TOUGH times are back in Sheffield as recession bites hard. The genius of this play is that it manages to make an audience rock with laughter about the desperate days in the 1980s when proud men were thrown on the scrapheap by steelworks closures.
A case in point is a scene where Lomper (Craig Gazey) tries to hang himself from a crane called Margaret (after Thatcher) in the place where he once worked. He is saved by Gaz (Kenny Doughty) and Dave (Roger Morlidge), only there to steal a girder.
It is brilliantly funny but all the humour comes from sympathy with the characters, who have to ditch their dignity to escape the job club by learning to become male strippers.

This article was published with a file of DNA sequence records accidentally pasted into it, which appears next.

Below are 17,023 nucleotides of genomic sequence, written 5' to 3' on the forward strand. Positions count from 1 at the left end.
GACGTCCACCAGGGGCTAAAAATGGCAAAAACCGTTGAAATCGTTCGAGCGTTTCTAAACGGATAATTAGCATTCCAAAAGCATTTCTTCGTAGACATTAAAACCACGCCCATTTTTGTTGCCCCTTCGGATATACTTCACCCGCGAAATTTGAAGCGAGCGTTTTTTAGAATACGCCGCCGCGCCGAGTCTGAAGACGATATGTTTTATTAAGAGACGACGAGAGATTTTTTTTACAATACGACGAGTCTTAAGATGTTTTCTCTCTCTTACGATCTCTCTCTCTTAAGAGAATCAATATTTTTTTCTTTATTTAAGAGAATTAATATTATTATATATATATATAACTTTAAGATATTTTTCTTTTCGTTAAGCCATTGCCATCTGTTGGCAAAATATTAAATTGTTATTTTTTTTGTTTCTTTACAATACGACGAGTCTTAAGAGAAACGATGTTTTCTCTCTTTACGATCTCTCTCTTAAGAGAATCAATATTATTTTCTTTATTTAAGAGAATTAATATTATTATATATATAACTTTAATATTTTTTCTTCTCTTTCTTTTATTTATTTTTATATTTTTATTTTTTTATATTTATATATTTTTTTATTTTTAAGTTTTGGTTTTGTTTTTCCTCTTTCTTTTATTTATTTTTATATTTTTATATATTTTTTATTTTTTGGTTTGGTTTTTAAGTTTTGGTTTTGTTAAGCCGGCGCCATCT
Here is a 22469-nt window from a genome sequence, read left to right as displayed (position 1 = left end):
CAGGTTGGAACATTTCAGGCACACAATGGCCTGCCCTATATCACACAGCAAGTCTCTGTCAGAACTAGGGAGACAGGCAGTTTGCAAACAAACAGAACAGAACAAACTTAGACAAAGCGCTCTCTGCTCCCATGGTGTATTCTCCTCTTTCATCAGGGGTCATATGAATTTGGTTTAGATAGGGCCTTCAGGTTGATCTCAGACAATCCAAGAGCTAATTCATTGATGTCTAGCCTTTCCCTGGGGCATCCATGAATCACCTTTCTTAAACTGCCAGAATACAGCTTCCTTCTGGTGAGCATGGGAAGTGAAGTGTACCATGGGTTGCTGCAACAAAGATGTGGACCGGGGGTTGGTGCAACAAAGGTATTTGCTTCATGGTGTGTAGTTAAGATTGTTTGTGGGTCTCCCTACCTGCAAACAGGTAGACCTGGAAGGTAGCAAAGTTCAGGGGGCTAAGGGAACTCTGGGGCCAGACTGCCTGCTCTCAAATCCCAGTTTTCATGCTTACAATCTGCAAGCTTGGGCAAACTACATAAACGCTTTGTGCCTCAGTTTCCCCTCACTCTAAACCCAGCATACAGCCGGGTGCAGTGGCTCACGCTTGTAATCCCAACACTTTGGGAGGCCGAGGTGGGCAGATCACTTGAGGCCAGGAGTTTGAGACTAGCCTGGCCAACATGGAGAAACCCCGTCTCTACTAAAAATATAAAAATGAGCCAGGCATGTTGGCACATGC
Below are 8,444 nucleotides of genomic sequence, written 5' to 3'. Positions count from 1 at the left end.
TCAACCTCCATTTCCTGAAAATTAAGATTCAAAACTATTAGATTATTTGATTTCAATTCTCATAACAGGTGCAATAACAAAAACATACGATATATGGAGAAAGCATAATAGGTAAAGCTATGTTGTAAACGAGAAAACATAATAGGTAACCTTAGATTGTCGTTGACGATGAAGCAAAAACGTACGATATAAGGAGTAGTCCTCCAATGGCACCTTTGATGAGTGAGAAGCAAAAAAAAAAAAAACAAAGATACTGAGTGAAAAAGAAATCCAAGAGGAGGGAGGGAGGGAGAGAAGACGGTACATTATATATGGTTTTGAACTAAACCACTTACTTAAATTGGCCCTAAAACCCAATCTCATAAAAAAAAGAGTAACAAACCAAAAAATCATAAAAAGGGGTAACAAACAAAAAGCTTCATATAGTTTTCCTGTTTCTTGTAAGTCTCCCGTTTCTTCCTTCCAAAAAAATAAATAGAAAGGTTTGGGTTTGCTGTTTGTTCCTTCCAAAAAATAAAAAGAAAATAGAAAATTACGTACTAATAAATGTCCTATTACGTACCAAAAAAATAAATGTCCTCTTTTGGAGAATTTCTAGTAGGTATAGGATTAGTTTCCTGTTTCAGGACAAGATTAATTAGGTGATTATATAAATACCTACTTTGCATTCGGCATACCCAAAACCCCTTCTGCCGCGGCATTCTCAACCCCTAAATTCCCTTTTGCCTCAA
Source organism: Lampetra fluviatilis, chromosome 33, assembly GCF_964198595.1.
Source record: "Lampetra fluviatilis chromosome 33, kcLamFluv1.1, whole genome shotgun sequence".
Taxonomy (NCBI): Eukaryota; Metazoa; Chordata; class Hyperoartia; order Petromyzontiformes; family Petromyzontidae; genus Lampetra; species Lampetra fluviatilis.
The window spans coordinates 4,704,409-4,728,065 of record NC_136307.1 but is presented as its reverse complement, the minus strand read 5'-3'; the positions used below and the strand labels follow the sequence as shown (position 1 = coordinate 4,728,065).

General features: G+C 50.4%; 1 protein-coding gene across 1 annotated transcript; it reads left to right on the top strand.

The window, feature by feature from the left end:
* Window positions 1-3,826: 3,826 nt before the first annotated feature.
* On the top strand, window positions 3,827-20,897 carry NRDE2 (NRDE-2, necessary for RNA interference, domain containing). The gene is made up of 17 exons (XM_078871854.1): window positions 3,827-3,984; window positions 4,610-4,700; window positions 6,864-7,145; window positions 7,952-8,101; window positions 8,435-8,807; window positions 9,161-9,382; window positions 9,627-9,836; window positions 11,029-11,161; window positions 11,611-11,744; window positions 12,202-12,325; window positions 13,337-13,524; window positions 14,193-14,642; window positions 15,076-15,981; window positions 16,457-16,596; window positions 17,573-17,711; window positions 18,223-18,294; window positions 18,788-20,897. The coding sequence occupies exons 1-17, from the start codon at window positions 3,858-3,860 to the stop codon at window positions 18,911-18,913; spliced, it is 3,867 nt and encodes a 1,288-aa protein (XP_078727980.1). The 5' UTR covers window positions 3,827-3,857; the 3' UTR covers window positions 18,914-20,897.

Simon Beaufoy, who adapted the play from his own screenplay for the hit 1997 film, told me that the humour of redundant steelworkers he met at the time was what inspired him.
Kenny Doughty is perfect as bad boy Gaz but is given a run for his money by the rest of the group, completed by Simon Rouse (Gerald), Sidney Cole (Horse) and Kieran O’Brien (Guy).
There are plenty of strong women too, including Rachel Lumberg as Dave’s wife Jean and Tracy Brabin playing multiple roles. Sadly, though, Caroline Carver as Gaz’s ex-wife Mandy, kept losing her accent.
Young Travis Caddy was outstanding as Gaz’s son Nathan.
Daniel Evans did another fabulous job of directing and Robert Jones’s versatile set really created the right atmosphere.
And yes, you do see the ‘full Monty’, although very cleverly staged. I take my hat off to them all.
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